Roman Vishniac and Chim Photography at International Center of Photography

Roman Vishniac photograph at ICP of people in a crowd standing, the focus is on a little girls wearing a hat looking over at someone else while smiling

The title of the International Center of Photography's excellent, career-long retrospective of the great photographer Roman Vishniac, "Rediscovered", is a bit puzzling at first. After all, Vishniac's A Vanished World, published in 1983, has been one of the bestselling photography books of all time, its record of Jewish life in Eastern Europe on the eve of World War II as invaluable as it is heartbreaking.

But even if many of Vishniac's most famous, indelible photographs are repeated here at the ICP exhibition–not at all a bad thing, but not really a discovery either, re- or otherwise–there are also dozens of never-before-shown prints on display, recently uncovered during an in-depth examination of the artist's considerable archive.

Roman Vishniac photograph at ICP called Anhalter Bahnhof, a black and white image of business men walking through a train station

Roman Vishniac photograph at ICP called Girl In Plaid Dress, a black in white image of a little girl looking up at the camera smiling in a paid dress

Roman Vishniac Photographs: Rediscovered

The ICP exhibition spans Vishniac's entire career, from his earliest street-photography days in the 1920s to his post-war celebrity portraits and scientific studies of tissue samples–from frogs, newts, slime mold, cockroaches etc.–that read like abstract paintings. But though these later works are interesting in context, our favorites remain his pre-war work, as narrow in its focus–commissioned by an American Jewish relief fund, all the people in Visniac's world are impoverished, deeply religious, and almost medieval in their style and sensibility–as it can sometimes be. This is searing stuff. Even better, perhaps, than his most familiar, Vanished World-era images are Vishniac's pre-PRE-war prints, when he roamed the not-yet-doomed streets shooting whatever caught his remarkable eye.  

Roman Vishniac photograph at ICP called Beggers, this is an image of two old men sitting on the ground up against a fence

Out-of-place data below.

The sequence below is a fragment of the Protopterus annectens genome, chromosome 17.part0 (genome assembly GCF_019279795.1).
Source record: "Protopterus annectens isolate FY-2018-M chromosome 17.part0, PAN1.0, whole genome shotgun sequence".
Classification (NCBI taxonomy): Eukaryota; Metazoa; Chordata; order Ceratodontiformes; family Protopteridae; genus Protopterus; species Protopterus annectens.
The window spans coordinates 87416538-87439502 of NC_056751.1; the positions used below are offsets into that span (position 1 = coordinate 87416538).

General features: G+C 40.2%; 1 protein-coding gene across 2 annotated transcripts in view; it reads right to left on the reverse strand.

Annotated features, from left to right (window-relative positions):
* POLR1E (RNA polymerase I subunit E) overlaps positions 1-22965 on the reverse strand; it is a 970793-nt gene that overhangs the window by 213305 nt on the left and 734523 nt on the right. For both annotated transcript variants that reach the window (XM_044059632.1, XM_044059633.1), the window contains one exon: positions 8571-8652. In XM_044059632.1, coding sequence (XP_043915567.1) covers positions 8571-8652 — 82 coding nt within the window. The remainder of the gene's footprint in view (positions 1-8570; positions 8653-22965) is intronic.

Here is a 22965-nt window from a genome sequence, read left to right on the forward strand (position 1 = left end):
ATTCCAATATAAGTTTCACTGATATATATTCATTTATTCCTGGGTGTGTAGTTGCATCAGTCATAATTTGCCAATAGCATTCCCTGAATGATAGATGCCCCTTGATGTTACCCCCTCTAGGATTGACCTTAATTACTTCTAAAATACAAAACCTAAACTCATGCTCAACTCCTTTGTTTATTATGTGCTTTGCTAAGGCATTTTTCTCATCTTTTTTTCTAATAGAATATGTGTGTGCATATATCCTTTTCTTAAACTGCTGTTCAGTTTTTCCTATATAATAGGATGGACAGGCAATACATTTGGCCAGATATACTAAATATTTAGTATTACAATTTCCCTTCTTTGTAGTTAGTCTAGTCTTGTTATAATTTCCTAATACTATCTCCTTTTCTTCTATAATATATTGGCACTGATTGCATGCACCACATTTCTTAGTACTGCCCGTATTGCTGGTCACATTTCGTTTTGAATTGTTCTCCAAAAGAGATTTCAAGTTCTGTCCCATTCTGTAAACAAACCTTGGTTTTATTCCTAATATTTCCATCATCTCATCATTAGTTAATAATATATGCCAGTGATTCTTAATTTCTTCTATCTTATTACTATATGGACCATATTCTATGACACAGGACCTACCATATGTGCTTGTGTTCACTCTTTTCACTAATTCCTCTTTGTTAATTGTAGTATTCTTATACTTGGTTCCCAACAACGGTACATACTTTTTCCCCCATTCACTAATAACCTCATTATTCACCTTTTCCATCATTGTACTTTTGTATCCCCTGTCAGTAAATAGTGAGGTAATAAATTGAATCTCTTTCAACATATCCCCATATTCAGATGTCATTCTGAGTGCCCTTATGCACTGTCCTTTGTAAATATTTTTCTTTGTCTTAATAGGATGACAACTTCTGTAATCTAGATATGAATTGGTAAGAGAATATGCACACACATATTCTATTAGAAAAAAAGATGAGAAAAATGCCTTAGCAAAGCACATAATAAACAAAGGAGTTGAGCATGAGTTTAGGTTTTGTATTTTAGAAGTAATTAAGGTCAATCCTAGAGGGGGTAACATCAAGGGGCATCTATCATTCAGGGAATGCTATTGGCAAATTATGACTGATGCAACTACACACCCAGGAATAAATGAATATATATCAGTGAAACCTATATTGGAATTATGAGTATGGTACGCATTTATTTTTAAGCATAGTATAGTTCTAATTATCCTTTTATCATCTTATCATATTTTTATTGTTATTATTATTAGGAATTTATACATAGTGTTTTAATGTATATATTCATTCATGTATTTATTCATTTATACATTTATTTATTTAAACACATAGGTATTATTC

Chim photography at ICP exhibition We Went back, this black and white image is of a large stone wall that looks to be the remains of a building, surrounded by children dancing

Chim Photography: We Went Back Exhibition

Covering similar chronological ground but from a different POV is the also-engaging ICP exhibition of works by the legendary photojournalist Chim. Called We Went Back, the Chim retrospective takes over the entire main floor of the ICP and offers more than 120 photographs of pre-war anti-fascist/worker's rights rallies and battles, as well as the painful rebuilding of the post-war world. In addition to just being an amazing, intimate historical record of a time and place–it's striking how, even two, three years after the Nazi surrender, so much of the continent remained buried in rubble–Chim's photography is instinctively brilliant compositions and aesthetic decisions are as eye-opening and instructive as ever. 

Chim photography at ICP exhibition called We Went Back, this black and white image is of a crowd of people standing around looking up, one women is breast feeding their baby

Roman Vishniac and Chim at the ICP details 

Both Roman Vishniac: Rediscoverd and Chim: We Went Back will be at the International Center of Photography through May 5. The ICP is located on 43rd Street and Sixth Avenue, and is open Tuesday through Sunday from 10:00 a.m. to 6:00 p.m., except for Fridays, when it stays open until 8:00 p.m. Closed Mondays. For lots more information about the Vishniac and the Chim exhibitions, see the ICP website!


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